Ed Thomas looks round St Mary's Roman Catholic Church, otherwise known as the Hidden Gem
There can be few more apt names for Manchester buildings than the one that is attached to St Mary's Roman Catholic Church - the Hidden Gem.
Nestled into a nook between Lincoln Square and John Dalton Street in the city centre, it has been the major church for the city's Catholics since the late eighteenth century.
Norman Adams' Stations of The Cross are startling and imaginative depictions of the Passion of Christ
Yet, as important as that mission is, the church has also become known for the beauty of the architecture and the iconography within it.
In particular what stands out are an unique series of modern art paintings of 'The Stations Of The Cross'.
Painted by the late Royal Academy member Norman Adams, who was seen by many the leading British religious painter of the 20th century, the 14 pictures are startling and imaginative depictions of the
Passion of Christ
They are easily the most attention-grabbing things in the church, but by no means the only objects worth seeing, as the church is packed with interesting and beautiful items, most of which date back to long before the installation of Adams' paintings.
A haven for the poor
The Hidden Gem was officially opened in 1794. Intentionally positioned in one of the worst of Manchester's areas, it was built to serve the poorest of the city's population.
It must have been like a beacon of beauty amongst the slums that surrounded it, though much of the church's most eye-catching architecture came later after an unfortunate decision by one of its first priests.
It's like coming in and listening to very great music
Canon Denis Clinch on the pleasing nature of the Hidden Gem's interior
In 1833, Father Henry Gillow decided to re-roof and redecorate the church without employing a master builder to oversee the project.
Two years later, the poor job that had been done led to the roof collapsing, badly damaging the structure of the church.
There were suggestions that a new site should be found for the church, but an outbreak of plague and the death of Father Gillow made the search difficult, and in the end, architect Matthew Ellison Hadfield was given the task of rebuilding St Mary's on the existing site.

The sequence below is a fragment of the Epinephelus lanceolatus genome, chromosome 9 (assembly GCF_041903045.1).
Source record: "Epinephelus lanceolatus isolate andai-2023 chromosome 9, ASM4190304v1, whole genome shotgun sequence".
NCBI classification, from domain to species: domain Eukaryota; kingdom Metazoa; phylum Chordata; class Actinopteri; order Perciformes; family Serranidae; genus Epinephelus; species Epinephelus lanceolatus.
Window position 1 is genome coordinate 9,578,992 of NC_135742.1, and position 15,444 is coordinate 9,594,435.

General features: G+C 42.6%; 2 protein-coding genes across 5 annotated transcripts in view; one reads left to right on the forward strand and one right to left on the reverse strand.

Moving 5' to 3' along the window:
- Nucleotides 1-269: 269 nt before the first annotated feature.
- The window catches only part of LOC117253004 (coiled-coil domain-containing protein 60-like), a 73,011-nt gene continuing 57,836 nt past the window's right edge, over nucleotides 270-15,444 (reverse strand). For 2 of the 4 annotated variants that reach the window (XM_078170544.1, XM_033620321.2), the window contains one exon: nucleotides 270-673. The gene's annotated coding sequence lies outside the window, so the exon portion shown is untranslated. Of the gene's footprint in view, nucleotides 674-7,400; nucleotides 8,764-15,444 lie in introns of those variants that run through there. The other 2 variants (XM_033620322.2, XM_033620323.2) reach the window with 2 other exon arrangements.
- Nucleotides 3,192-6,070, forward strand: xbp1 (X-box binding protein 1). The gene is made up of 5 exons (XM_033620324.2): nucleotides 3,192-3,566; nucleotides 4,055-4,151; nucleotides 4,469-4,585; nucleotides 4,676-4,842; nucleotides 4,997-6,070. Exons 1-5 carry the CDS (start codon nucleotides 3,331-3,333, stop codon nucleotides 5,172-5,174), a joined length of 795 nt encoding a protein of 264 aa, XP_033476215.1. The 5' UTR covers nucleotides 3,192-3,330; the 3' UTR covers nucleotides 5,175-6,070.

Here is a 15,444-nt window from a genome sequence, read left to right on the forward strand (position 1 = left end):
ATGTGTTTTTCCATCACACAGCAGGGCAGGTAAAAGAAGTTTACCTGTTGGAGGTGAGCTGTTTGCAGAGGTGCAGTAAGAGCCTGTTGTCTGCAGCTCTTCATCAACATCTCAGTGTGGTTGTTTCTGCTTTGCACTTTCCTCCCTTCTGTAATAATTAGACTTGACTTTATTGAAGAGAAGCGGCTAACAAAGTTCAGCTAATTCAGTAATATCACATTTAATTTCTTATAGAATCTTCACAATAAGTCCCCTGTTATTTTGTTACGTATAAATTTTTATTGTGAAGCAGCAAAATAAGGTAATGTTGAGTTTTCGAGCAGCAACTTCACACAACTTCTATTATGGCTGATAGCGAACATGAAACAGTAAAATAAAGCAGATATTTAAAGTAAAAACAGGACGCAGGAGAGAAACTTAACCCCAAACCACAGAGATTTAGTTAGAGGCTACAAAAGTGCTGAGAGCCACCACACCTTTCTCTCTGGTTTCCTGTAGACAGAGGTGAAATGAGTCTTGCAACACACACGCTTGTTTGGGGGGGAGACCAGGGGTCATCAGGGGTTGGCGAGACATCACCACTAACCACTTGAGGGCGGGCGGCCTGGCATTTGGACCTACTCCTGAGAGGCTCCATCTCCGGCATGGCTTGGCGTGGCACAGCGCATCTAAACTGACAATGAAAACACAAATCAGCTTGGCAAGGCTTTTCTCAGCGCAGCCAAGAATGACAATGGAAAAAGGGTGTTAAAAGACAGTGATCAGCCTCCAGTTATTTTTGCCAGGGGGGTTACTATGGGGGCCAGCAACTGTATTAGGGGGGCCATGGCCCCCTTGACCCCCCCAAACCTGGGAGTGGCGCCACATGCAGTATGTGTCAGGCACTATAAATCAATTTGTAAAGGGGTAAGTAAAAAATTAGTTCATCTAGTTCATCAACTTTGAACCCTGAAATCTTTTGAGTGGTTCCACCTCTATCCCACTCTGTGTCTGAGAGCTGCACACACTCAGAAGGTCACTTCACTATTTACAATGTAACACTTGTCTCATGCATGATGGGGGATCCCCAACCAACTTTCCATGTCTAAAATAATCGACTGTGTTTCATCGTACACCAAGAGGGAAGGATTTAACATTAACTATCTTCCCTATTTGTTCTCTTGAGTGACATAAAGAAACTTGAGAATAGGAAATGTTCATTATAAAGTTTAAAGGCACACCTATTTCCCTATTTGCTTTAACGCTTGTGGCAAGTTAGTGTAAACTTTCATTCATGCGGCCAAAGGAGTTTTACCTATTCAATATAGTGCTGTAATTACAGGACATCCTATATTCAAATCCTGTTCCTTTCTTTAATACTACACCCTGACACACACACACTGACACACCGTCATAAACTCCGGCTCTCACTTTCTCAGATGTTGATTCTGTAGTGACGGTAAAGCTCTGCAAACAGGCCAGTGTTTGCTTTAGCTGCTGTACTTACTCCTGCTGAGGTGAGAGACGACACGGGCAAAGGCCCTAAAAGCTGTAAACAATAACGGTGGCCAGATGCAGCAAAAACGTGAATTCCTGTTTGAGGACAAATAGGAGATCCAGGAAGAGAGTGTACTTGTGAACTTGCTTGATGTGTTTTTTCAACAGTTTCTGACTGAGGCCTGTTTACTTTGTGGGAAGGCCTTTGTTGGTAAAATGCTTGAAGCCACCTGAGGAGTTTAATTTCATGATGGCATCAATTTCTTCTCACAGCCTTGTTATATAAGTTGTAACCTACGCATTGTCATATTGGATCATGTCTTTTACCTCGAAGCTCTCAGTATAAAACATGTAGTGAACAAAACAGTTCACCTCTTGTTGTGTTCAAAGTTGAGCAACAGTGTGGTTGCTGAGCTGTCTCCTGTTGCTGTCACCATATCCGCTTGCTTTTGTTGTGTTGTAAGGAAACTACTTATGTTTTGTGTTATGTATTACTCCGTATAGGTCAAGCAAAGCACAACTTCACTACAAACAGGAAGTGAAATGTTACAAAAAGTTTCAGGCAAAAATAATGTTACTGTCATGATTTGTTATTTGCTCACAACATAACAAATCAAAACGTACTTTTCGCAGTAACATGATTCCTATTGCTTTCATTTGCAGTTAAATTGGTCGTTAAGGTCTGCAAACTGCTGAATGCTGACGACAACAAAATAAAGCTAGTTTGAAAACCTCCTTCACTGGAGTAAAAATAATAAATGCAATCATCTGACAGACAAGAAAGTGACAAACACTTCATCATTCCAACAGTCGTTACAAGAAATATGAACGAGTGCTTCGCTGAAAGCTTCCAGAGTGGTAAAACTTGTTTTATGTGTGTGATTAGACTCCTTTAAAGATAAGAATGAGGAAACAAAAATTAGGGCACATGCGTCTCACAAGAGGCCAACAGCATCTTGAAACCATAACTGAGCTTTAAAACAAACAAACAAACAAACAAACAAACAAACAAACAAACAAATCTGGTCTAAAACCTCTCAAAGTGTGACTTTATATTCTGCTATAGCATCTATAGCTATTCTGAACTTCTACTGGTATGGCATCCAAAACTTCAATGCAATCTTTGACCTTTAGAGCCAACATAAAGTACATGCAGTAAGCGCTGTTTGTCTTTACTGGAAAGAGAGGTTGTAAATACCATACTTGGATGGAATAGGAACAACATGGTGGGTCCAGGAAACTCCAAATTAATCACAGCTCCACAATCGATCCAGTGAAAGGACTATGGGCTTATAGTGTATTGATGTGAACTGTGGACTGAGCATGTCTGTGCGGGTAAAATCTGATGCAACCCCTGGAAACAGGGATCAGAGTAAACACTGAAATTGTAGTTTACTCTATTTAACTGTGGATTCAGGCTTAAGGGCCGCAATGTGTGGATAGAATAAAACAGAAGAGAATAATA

Once rebuilt, the church came under the charge of Father John Newton, who is responsible for the commissioning the interior that today's parishioners know.
He employed a Preston sculptor, Mr Lane, to carve the intricately decorated high altar, side altar and shrine to Our Lady.
Naming the Gem
It was as a result of these carvings that the church earned its nickname.
The beauty of the Hidden Gem isn't confined to the inside
The name was given to it by Bishop Herbert Vaughan - who became the second Catholic Bishop of Salford in 1872 - when he commented that "no matter on what side of the church you look, you behold a hidden gem".
The moniker was so apt that it stuck and has been used ever since.
In fact, it has become ever more appropriate in recent years after a complete restoration and redecoration in the early 1990s and the hanging of Norman Adams' work in 1995 made the church an even more aesthetically pleasing space.
'A wonderful amazement'
Canon Denis Clinch, the church's current parish priest, says that when people first enter the Hidden Gem, they feel "a wonderful amazement and a feeling of utter peace", thanks to the beauty inside.
He adds that he too is constantly moved by the interior, especially by the Stations of the Cross, which he freely admits move him every time he looks at them, as "it's like coming in and listening to very great music."
"You know the way you can put on a Beethoven or a Brahms or a Haydn again and again and again and be lifted - [it's] the same with these wonderful pictures."
Given the striking beauty of them, it's difficult to disagree. Even if you aren't a Catholic, the paintings, like much of the church around them, are some of Manchester's most stunning and unmissable works of art.
St Mary's Roman Catholic Church - The Hidden Gem - is on Mulberry Street in Manchester city centre
Pictures by kind permission of St Mary's Roman Catholic Church
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